LIVE ACTIVE CULTURES 


Stand for Change! It’s about Change! Change!! Change!!! As the presidential primary circus staggered to a close on Saturday, I was struck by how “change” has become the de facto rhetorical rallying point for all sides in this election. Looks like everyone is in love with change.

Well, I hate to kill the progressive party, but Orlando’s arts scene is seeing some changes, and they aren’t all good. In fact, sometimes change just plain sucks. Exhibit No. 1: the extinction of The Arts Connection. After six years of hosting the informative, intelligent weekly radio show on WMFE-FM (90.7), Rebecca Morgan was unexpectedly handed her walking papers on the last Friday of May. That dismissal put an end to one of the most valuable outlets Orlando arts groups had for reaching out to an educated, affluent, aesthetically aware audience.

I’ve been interviewed more than once by Becky, and each time she asked thoughtful, provocative questions without ever making me feel uncomfortable – a rare feat. Rarer still, she always managed to edit my ramblings in a way that didn’t make me look like an idiot. Above all, she always operates with class and dignity – even when we forced her to fake-fart at an Ubu Roi rehearsal.

What’s even more frustrating is that while the radio show has been silenced, the recently launched Morgan-less TV version will live on. The real difference between the two shows is that the radio version was produced by someone who genuinely knows, understands and likes the Orlando arts community. I’m sure the folks who put the TV edition together are very nice people who pay their taxes and love children and animals. But as far as spinoffs go, this ain’t no Angel; instead, it falls somewhere between Joanie Loves Chachi and AfterMASH. Check it out for yourself on WMFE.org: If you can make it through a half-hour of puff pieces on Cypress Gardens and the Cheyenne Saloon, you’re stronger than I.

I’m not unsympathetic to station president José Fajardo’s budget dilemma, as all arts groups are facing shrinking budgets. But at the prices they’re charging for Garrison Keillor’s November appearance at the Bob Carr, a few rows of seats could practically cover the radio show’s cost. The loss of Becky’s voice leaves Scottie Campbell’s Life in Stages on WPRK-FM (91.5) as the last platform for arts information on the local airwaves. Which leads me to wonder: If WMFE can’t support the cultural community where we live, why should I send my money to them? I like Click and Clack as much as the next guy, and I wake up every day to Morning Edition. But in an age of podcasts and satellite radio, a local station without local content doesn’t have much raison d’être.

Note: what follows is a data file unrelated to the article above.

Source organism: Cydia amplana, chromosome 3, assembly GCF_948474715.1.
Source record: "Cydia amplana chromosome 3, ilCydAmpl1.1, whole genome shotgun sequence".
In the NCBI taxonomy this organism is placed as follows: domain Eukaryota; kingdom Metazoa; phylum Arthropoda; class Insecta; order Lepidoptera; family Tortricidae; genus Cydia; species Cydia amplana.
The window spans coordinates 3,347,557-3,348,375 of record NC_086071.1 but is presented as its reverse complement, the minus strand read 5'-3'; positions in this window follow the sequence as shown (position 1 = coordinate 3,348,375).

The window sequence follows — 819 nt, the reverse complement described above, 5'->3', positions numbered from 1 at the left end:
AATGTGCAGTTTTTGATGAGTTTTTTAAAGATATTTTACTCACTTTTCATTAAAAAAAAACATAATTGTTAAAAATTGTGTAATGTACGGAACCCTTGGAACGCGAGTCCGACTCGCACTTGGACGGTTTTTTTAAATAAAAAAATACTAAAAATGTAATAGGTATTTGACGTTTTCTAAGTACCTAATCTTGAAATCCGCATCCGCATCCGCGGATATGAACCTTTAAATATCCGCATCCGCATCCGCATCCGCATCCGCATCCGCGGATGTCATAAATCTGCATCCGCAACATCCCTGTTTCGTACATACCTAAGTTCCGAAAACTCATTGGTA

Before you paint me a pessimist, allow me to admit that change doesn’t equal catastrophe; sometimes what seem like death throes can really be rebirthing pains. Such is the case for the Seaside Music Theater. The Daytona Beach institution has fallen on hard times since the Daytona Beach News-Journal’s corporate partner, Cox Newspapers, sued to stop the paper’s longstanding financial support. With the season scrapped due to budget shortfalls, they are raising funds with benefit performances of Les Misérables in Concert, June 21 and 22. Stars both local and international will sing the Boublil-Schönberg score, sans sets or costumes, accompanied by an 18-piece orchestra. Here’s hoping this performance can help them turn things around, even without a turntable.
(Visit www.seasidemusictheater.org.)

Finally, there’s my favorite kind of change: watching people I like moving on to bigger and better things. Wayburn Sassy has installed his obscene-octogenarian act at Sleuths Mystery Dinner Shows on I-Drive, after a brief sojourn at nearby Glo Lounge. Dewey Chaffee’s cantankerous creation was a big hit at the last two Fringe festivals, and it’s great to see a show that can sustain itself outside that incubator. But not everyone has come along for the ride; Nurse Gracie will be MIA, which is a shame since Robyn Pedretti’s piercing perkiness was one of my favorite parts of the show.

And on the other side of town, my friend Jodi Thomas has led her fetish/fashion performance group AntiBabe for a dozen years, but they haven’t had a weekly home for a while. Now they’re bringing an evening of “Ms. Behavior2 to downtown every Sunday night at Vixen Lounge (formerly Pour). DJ Raven and DJ Martyr spin, and a full menu of whips and waxes will be on offer, so bring cash and leave your inhibitions at home.

skubersky@orlandoweekly.com

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